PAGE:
It is nice to see that some people still try to improve the world around them Thank You Mark I have learned so much about this Hardcover Verified Purchase. I have learned so much about this amazing mans life.

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I cannot say enough good things about how one person can choose only sucess in his life instead of going down the wrong road. He is an inspiration to everyone. If only all of us were like this man. Paperback Verified Purchase.

I cheered for Mr. Mathabane and prayed he would continue with school and not succumb to the pressures and perils of his unfortunate circumstances. Though I was born in the US, I do understand the cruelty of aparthied and how it can emcompass and beat the heart and spirit. His mother was determined her children would know and do better. God Bless the Mathabane Family and Mark for being the catalyst for the family's success.

It had vivid detailed throughout the book that the reader could really imagine. It made me realize how much we take things for granted; it made me feel thankful for everything I have. Something that I disagreed with in this book was the way it ended, I love happy endings and I was thrilled to read that Johannes was able to escape apartheid and go on to live in America attending Limestone college. Something that I enjoyed about this book was how it really put this quote into action.

The struggles that he went through made him want to push harder, try harder and be the best person that he could be. Also the difficulties and hard times he faced were well worth it because in the end he got what he had always been dreaming for. An amazing education in America where people are treated equally. Nov 10, Patricia Douglas rated it it was amazing.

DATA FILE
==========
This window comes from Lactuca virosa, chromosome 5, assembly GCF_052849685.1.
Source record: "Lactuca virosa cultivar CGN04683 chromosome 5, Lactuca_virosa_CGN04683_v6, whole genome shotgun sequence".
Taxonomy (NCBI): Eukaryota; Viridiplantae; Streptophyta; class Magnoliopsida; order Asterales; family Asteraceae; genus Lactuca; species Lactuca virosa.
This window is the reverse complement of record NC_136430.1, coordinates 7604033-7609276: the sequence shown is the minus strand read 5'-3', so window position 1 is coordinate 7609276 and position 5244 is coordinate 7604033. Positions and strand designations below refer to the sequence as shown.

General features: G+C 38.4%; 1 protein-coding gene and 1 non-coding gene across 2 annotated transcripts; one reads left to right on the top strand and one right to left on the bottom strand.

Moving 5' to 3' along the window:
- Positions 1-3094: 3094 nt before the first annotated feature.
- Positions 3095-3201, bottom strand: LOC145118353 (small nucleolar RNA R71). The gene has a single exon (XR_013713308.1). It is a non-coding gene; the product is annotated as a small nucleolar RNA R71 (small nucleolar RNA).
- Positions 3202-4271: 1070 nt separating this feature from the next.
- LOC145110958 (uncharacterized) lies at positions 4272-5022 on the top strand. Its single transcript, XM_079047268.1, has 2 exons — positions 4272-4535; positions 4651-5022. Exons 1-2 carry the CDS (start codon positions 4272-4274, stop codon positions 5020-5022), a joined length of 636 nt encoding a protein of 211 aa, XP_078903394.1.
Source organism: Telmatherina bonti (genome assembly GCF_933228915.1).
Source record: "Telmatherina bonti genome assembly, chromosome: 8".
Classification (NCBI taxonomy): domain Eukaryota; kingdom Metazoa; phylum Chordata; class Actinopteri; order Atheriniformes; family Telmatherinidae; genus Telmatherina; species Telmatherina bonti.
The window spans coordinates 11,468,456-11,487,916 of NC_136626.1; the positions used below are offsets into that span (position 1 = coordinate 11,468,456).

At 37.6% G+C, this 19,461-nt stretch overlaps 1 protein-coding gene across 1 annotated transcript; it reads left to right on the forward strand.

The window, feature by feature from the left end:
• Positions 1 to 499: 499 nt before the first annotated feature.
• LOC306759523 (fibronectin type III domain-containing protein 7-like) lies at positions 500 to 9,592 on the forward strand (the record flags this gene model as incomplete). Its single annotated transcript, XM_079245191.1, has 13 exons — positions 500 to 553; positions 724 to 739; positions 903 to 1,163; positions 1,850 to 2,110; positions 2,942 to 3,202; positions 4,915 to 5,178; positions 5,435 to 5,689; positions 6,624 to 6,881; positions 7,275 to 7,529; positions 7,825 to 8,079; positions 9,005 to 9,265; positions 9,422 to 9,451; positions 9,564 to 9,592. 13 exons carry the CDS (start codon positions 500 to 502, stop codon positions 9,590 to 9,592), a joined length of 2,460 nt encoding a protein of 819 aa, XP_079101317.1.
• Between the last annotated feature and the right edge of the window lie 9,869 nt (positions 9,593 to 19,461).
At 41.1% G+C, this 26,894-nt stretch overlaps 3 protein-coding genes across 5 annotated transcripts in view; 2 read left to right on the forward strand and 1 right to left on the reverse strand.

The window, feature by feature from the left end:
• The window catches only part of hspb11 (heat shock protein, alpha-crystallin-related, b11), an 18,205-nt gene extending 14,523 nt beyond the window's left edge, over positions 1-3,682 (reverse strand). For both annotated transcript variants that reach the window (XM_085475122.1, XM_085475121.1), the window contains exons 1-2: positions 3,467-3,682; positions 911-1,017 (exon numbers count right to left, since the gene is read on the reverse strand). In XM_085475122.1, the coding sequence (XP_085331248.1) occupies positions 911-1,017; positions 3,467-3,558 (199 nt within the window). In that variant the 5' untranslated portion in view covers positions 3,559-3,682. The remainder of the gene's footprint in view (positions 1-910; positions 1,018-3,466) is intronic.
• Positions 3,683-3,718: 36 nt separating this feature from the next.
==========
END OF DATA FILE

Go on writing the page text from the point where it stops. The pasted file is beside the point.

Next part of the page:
Kaffir Boy provided me with a much needed education about apartheid. I will never understand how people can so savagely treat other human beings. Mark is a survivor in a world that seems impossible to survive. Apartheid and those who endorsed it are repulsive, but sadly are among those who repress others out of fear, ignorance, or some purported religious belief.

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Kaffir Boy was difficult to read and made me ashamed of fellow humans. Mark is also inspiring in his ability to strive for something b Kaffir Boy provided me with a much needed education about apartheid. Mark is also inspiring in his ability to strive for something better, never giving up in the face of seemingly insurmountable adversity. Mark was courageous and despite what was at times paralyzing fear, he kept picking himself up somehow knowing that there had to be another way.

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Sadly, outlawing apartheid has not ended the enslavement in South Africa. Mark survived and got out and now lives a thriving life in the USA. What of those who didn't get out? I think the although Mark's story is inspiring, I also think he was very lucky.

I hope his story can inspire other similarly enslaved to fight and that it can inspire the rest of us to help educated folks about what goes on everyday in many parts of the world. Jul 20, Kelsey Hanson rated it it was amazing Shelves: As someone who has only a bare basics knowledge of the mechanics of apartheid, this book was definitely eye-opening.

This book is both inspiring and heatbreaking. It also gives a lot of insight into major global issues like poverty and racism and the factors that feed these issues like education, birth control or lacktherof and tribal traditions. This book was quite moving and I think it's timely that I read it in It gives a certain amount of insight into racial issues and allows me to l As someone who has only a bare basics knowledge of the mechanics of apartheid, this book was definitely eye-opening.